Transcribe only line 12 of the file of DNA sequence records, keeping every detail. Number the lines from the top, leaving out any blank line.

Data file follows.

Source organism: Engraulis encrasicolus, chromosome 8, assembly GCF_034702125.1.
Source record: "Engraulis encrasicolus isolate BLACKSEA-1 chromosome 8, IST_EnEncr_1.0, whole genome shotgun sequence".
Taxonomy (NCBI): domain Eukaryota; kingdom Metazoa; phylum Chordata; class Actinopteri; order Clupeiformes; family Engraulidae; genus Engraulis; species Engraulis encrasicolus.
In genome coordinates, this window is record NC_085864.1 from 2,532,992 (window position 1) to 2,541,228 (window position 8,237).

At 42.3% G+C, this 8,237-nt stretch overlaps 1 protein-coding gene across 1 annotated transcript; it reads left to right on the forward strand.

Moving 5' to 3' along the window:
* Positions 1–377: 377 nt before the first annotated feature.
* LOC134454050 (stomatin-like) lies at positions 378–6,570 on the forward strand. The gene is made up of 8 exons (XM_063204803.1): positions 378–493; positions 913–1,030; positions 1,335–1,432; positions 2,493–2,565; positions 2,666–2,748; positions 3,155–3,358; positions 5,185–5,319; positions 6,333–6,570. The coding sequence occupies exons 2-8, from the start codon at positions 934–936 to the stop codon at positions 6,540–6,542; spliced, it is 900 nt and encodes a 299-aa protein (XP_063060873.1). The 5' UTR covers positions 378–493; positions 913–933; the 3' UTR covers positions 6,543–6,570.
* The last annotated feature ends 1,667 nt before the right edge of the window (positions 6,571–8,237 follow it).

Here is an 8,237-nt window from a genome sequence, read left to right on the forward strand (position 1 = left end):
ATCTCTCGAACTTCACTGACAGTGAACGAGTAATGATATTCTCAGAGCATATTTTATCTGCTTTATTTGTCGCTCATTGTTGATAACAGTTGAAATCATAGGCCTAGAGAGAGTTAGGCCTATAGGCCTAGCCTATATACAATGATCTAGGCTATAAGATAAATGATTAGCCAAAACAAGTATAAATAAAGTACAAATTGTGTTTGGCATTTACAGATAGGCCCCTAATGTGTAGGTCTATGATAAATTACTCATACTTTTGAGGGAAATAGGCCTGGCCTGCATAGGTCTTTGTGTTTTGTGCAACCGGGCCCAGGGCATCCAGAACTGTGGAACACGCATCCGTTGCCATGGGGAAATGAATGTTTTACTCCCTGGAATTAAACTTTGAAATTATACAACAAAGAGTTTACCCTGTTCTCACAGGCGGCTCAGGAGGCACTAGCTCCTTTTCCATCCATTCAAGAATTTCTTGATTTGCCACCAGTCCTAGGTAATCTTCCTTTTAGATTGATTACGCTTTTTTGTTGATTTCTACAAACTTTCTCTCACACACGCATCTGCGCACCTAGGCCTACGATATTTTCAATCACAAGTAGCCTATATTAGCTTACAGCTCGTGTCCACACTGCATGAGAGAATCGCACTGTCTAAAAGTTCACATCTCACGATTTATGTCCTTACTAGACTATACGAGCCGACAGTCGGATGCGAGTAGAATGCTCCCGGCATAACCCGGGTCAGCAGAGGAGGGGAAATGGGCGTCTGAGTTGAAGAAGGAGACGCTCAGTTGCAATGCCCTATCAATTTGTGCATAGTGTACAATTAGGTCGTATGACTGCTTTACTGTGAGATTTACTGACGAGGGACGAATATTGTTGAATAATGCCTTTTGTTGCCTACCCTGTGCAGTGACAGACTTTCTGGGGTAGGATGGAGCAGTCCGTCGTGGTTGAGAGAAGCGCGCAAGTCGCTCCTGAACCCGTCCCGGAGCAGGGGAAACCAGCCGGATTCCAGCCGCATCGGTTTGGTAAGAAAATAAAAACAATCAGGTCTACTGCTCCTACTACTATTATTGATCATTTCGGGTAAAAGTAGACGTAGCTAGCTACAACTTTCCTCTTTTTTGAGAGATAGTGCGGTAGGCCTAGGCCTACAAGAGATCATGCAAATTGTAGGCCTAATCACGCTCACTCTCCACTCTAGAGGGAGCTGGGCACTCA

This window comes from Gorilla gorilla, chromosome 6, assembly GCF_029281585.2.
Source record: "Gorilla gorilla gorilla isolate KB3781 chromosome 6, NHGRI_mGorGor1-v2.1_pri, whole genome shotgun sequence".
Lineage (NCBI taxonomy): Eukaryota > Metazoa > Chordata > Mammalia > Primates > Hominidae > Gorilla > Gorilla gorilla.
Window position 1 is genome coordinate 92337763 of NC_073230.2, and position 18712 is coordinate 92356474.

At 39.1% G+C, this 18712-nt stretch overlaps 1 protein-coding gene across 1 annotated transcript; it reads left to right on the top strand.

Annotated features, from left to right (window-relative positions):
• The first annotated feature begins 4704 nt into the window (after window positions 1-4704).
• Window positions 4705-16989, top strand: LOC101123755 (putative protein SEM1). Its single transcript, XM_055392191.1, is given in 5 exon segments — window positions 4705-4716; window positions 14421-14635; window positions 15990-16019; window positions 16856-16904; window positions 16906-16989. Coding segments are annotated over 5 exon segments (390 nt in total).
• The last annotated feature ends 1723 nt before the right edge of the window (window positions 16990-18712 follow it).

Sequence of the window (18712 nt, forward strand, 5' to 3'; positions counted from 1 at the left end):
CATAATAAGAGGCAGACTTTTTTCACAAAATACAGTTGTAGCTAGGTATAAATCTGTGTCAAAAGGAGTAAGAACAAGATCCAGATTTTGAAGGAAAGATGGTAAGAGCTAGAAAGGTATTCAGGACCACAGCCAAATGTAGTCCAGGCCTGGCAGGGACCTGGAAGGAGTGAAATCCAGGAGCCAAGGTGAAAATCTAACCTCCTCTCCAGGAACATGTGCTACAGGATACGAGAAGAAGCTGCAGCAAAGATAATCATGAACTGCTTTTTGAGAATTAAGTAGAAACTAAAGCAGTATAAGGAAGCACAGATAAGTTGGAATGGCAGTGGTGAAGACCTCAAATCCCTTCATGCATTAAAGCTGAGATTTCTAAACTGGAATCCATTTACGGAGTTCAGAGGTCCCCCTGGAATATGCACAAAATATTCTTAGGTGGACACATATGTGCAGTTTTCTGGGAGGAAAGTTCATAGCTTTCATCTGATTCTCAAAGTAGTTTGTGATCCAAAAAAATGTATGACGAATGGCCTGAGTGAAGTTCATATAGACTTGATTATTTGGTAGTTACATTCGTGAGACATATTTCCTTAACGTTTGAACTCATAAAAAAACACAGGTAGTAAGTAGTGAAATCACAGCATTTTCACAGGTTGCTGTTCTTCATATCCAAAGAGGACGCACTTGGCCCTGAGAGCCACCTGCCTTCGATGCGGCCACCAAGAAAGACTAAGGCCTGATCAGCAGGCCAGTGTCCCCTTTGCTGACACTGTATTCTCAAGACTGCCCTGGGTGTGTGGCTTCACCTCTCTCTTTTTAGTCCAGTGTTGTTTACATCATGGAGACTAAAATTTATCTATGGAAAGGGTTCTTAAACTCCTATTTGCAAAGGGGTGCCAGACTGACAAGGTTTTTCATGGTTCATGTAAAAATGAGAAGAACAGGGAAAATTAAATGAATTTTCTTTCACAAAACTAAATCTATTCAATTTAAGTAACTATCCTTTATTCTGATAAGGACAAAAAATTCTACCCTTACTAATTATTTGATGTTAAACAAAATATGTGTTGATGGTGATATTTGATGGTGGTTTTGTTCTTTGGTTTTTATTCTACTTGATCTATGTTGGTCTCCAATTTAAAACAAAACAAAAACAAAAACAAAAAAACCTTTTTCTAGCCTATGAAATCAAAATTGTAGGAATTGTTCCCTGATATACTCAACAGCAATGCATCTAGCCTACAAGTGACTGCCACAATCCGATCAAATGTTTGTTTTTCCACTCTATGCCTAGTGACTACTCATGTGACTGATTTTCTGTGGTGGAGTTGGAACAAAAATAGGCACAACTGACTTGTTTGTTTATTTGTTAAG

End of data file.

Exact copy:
This window comes from Gorilla gorilla, chromosome 6, assembly GCF_029281585.2.